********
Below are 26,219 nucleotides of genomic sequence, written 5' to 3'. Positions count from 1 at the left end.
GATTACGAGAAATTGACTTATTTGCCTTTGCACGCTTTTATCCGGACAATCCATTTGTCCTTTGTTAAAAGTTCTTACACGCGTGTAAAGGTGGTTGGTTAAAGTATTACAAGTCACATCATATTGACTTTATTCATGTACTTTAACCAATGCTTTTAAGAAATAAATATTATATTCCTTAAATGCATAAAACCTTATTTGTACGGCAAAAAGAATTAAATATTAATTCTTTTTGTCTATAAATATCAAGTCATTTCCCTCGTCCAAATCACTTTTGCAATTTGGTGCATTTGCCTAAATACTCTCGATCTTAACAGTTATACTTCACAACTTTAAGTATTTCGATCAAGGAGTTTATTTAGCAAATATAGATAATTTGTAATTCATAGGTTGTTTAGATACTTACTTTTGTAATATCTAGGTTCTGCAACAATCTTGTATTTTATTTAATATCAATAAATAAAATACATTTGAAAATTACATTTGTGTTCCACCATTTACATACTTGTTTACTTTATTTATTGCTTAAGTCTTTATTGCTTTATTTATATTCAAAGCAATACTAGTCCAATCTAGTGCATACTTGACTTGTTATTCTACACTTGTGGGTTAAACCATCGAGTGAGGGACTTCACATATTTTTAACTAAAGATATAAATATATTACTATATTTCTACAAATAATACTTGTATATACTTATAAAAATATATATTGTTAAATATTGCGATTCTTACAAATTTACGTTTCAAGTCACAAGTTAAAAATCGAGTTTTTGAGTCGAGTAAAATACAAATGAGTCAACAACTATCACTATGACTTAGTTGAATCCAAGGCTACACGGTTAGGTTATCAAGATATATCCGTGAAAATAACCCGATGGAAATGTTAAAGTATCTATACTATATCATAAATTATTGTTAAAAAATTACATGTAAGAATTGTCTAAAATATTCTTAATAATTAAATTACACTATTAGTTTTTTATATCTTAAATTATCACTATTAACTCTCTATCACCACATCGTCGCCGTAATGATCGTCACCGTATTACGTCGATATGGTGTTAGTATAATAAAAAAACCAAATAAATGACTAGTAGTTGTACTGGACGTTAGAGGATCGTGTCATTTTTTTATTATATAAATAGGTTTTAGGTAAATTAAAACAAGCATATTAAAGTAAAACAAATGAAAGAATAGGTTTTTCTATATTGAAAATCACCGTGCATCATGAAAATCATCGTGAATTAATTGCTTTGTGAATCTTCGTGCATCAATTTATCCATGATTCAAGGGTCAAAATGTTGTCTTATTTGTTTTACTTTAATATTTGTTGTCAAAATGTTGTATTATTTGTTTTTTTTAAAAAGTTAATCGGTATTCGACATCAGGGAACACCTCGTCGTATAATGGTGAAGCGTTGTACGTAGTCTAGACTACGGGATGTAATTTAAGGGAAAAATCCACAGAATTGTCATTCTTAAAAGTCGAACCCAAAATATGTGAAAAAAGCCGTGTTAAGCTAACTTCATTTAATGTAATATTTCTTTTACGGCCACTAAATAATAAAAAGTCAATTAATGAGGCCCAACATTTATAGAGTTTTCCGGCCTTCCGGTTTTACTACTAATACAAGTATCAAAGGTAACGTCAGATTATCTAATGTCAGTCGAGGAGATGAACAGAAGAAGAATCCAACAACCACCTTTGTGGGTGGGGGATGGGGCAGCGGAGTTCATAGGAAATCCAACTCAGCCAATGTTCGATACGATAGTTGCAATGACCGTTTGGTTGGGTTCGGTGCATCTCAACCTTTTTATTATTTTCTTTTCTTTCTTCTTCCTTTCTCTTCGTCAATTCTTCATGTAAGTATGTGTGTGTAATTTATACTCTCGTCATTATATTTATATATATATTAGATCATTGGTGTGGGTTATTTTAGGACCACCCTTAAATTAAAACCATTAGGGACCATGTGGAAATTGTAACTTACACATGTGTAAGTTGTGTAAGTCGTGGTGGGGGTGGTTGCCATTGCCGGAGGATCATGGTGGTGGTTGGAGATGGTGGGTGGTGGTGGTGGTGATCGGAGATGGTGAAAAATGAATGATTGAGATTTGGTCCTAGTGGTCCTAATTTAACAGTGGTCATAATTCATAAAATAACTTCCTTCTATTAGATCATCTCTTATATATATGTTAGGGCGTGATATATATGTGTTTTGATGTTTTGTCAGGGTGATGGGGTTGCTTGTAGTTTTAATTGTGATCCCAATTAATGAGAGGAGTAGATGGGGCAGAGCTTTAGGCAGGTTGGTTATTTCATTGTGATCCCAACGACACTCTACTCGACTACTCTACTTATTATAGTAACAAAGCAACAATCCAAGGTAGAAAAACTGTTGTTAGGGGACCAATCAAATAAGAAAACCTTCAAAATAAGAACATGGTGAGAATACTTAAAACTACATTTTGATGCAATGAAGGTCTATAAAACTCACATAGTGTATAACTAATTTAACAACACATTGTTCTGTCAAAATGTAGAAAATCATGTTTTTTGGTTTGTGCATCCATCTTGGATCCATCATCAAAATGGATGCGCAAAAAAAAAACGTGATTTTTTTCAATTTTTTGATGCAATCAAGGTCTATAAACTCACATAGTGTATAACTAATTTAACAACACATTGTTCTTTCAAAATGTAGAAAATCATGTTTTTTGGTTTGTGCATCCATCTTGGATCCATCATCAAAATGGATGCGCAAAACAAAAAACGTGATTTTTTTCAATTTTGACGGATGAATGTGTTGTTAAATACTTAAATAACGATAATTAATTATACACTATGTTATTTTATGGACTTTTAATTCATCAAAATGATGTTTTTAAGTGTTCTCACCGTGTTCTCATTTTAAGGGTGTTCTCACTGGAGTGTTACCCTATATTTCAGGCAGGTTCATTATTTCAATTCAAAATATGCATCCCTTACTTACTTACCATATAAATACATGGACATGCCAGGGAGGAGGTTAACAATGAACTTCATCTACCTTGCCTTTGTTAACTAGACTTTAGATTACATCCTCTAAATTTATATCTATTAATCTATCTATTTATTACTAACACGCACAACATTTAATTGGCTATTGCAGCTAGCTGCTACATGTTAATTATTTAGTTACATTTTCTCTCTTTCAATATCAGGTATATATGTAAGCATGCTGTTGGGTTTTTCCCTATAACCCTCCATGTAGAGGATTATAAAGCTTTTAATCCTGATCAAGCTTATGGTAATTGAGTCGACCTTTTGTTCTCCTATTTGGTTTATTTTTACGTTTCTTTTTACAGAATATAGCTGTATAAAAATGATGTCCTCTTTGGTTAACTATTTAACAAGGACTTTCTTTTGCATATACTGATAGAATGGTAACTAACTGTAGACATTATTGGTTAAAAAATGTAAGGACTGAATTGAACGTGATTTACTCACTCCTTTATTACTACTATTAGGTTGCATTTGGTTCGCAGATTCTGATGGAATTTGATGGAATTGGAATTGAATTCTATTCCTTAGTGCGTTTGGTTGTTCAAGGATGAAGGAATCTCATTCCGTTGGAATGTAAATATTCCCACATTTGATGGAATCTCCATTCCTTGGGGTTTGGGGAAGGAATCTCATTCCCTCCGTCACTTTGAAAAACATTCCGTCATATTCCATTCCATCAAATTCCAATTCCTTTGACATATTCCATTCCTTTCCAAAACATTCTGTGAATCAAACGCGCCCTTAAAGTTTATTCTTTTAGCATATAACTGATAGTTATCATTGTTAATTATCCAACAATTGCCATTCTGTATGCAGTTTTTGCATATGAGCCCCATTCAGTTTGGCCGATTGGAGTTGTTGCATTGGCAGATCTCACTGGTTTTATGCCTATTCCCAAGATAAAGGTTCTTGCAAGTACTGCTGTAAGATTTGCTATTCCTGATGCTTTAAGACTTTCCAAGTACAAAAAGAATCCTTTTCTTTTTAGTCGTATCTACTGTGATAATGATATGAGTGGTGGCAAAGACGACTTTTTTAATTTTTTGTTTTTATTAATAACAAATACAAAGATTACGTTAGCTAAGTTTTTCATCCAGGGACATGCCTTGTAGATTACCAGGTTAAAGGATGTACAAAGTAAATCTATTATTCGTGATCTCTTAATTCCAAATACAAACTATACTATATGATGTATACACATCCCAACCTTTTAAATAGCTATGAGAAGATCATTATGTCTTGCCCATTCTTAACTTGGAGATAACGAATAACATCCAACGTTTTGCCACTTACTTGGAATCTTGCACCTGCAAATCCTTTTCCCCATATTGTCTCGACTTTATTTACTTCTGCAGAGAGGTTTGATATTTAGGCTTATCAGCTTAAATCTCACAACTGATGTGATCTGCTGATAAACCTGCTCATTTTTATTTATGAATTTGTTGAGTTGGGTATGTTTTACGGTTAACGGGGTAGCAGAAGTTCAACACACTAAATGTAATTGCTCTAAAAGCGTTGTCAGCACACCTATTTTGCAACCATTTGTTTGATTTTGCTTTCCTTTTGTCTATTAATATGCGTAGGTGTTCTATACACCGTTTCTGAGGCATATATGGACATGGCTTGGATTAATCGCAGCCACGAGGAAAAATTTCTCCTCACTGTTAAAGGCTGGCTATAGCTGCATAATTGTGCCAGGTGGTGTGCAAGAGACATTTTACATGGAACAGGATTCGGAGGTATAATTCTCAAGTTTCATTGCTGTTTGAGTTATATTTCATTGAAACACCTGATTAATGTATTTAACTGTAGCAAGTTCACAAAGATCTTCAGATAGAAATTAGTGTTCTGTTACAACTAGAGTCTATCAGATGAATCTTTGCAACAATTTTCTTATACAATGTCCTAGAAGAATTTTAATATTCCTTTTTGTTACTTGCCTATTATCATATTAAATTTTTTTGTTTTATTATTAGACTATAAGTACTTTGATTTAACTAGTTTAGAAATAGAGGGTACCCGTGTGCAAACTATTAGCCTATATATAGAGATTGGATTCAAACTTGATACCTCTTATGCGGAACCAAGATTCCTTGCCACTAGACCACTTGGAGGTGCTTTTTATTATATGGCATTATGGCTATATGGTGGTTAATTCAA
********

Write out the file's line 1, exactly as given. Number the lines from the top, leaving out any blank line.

Below are 26,219 nucleotides of genomic sequence, written 5' to 3'. Positions count from 1 at the left end.